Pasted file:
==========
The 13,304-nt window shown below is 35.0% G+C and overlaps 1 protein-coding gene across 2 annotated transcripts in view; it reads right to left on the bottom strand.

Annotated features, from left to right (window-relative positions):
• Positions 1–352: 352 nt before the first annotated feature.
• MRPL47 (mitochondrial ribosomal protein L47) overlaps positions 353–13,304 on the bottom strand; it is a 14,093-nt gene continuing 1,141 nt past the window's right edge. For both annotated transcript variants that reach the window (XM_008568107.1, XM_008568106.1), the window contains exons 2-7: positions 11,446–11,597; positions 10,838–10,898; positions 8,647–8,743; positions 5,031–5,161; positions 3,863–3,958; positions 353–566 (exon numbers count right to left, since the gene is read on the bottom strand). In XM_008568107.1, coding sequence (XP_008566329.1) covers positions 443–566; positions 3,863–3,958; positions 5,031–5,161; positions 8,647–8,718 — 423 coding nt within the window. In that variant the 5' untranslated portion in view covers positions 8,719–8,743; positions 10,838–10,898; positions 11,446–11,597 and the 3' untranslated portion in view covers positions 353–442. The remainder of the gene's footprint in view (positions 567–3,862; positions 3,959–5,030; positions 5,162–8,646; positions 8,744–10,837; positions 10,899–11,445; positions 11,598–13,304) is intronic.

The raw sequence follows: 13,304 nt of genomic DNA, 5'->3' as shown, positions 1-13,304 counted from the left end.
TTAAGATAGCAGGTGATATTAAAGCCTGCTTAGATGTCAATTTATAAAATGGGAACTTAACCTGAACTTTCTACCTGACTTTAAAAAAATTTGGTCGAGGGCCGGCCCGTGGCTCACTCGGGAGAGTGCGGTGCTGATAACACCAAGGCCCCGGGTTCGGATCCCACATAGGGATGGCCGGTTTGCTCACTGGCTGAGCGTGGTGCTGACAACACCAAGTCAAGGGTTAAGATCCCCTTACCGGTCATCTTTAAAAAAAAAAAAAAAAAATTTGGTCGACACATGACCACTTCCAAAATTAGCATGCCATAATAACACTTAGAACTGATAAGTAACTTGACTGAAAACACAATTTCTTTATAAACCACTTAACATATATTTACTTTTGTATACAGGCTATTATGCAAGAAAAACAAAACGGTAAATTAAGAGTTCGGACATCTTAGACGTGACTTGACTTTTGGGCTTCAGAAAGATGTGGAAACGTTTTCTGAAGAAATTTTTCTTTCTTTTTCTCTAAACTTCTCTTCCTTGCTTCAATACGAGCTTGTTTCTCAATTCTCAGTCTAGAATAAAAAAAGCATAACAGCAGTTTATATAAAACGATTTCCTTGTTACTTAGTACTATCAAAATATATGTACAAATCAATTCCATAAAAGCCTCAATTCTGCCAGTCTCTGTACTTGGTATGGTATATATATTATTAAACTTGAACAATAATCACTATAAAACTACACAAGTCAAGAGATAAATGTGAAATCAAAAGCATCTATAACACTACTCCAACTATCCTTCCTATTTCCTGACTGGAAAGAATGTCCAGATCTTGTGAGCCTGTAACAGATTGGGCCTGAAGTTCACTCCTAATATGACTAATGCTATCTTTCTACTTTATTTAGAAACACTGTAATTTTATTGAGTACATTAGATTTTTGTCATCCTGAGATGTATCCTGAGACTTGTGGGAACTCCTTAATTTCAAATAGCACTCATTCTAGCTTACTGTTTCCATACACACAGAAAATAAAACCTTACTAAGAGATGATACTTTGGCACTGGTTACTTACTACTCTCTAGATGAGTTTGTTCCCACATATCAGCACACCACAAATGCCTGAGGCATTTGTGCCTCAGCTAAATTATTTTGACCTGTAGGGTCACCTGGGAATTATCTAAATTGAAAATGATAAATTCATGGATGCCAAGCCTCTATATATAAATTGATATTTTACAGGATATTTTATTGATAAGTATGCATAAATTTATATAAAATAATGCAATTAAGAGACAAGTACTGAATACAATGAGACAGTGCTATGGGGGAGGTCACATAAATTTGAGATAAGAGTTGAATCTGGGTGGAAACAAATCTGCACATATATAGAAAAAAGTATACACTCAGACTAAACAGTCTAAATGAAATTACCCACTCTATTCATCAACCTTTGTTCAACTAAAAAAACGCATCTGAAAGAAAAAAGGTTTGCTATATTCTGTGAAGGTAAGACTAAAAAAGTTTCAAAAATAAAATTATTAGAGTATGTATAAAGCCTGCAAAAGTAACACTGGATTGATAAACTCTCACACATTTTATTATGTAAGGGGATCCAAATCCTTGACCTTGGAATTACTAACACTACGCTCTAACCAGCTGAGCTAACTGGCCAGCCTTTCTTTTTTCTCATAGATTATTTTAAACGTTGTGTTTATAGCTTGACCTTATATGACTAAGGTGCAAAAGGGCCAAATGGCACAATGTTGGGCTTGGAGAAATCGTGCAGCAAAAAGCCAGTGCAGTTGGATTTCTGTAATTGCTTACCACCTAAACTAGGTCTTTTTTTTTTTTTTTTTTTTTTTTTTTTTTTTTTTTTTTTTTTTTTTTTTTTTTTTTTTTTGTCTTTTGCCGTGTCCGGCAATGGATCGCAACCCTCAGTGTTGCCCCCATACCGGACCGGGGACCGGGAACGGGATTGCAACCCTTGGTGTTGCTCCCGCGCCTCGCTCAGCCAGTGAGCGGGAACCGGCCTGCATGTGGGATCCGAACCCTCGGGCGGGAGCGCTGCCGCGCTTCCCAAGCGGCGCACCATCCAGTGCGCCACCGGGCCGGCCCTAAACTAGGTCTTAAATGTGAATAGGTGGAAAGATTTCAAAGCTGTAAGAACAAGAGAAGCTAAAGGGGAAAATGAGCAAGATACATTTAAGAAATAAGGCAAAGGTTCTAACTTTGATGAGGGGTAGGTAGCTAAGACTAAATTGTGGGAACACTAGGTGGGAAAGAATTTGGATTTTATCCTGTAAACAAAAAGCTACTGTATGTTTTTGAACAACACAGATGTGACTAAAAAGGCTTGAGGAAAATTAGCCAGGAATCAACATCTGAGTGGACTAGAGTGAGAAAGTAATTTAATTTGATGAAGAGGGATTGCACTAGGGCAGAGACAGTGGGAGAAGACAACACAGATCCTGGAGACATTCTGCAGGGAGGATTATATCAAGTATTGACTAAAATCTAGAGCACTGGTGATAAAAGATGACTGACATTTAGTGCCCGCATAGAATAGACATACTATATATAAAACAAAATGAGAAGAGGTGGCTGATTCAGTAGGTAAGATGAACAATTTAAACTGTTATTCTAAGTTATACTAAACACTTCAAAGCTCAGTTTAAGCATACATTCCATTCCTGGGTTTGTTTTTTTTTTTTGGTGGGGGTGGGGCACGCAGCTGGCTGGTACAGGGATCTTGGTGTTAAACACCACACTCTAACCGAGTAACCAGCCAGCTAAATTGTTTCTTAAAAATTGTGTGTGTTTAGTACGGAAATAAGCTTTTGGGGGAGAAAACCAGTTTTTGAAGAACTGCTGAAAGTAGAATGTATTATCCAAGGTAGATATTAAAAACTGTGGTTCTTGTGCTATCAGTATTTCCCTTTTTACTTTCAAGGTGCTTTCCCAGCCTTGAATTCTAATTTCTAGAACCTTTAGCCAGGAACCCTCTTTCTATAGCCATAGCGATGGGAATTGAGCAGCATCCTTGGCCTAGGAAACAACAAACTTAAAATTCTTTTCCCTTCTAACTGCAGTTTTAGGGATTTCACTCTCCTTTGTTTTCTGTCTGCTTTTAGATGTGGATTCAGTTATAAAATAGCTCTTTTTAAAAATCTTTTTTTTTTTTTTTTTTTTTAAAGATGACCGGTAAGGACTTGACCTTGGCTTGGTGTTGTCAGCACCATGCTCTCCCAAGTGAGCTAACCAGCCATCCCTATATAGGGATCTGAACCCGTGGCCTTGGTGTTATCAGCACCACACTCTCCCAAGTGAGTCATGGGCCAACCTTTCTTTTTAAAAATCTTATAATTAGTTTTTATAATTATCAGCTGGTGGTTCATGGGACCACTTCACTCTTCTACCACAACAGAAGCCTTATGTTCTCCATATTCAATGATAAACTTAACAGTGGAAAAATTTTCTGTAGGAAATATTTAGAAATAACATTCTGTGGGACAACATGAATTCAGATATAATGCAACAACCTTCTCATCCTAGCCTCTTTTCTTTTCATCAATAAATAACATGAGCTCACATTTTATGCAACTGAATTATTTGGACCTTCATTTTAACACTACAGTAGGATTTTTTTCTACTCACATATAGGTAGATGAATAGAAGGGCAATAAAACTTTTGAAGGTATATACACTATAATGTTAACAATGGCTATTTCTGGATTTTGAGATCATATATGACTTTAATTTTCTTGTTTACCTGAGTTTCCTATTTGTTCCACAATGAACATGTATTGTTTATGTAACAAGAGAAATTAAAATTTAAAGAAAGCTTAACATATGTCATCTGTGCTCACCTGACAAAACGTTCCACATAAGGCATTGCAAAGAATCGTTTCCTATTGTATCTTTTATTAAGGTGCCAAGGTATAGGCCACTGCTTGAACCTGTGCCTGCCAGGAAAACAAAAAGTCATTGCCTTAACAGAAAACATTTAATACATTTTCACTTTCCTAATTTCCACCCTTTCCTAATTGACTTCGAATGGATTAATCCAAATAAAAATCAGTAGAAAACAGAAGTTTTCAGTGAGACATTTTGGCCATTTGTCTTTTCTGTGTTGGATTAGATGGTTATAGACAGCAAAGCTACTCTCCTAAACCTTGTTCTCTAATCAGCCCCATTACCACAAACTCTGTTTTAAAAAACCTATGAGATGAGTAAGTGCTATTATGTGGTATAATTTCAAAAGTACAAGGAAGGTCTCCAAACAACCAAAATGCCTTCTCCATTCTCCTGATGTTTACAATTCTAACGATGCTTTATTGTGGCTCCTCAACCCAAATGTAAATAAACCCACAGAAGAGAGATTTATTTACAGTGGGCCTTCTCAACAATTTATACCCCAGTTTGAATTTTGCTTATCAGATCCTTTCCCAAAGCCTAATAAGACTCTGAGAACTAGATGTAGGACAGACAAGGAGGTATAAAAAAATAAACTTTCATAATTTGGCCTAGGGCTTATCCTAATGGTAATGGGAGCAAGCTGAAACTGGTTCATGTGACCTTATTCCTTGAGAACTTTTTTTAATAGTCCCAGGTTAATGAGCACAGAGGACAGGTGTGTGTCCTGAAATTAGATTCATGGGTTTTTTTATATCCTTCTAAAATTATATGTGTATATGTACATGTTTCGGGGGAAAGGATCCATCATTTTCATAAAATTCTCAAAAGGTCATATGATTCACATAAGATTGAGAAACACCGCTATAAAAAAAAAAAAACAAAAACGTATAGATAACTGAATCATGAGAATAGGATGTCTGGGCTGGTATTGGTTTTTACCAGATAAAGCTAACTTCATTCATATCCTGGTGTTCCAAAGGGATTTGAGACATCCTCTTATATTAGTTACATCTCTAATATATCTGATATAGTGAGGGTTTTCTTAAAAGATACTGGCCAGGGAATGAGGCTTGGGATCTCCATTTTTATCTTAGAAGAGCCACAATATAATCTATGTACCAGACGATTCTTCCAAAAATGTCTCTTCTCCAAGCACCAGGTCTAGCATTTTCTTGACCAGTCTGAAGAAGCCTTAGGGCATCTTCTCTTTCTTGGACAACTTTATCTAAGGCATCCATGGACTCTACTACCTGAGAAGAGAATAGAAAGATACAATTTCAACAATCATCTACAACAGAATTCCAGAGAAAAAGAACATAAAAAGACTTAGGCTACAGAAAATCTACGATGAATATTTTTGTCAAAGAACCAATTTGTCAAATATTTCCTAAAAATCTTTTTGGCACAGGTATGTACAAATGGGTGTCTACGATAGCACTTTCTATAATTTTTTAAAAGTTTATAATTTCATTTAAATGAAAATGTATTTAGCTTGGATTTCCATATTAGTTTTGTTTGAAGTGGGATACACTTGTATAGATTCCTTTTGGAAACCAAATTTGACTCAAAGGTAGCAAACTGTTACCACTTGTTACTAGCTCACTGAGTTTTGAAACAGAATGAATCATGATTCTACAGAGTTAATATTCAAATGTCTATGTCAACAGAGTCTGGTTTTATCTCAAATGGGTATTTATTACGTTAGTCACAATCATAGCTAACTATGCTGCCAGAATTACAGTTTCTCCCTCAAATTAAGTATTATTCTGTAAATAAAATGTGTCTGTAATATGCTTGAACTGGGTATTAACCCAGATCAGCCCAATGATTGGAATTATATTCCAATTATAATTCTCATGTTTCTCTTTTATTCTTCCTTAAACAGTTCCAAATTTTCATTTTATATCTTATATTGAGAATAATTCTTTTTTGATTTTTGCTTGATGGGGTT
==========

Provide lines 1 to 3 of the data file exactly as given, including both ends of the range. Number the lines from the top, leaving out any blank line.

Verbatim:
The 13,304-nt window shown below is 35.0% G+C and overlaps 1 protein-coding gene across 2 annotated transcripts in view; it reads right to left on the bottom strand.

Annotated features, from left to right (window-relative positions):
• Positions 1–352: 352 nt before the first annotated feature.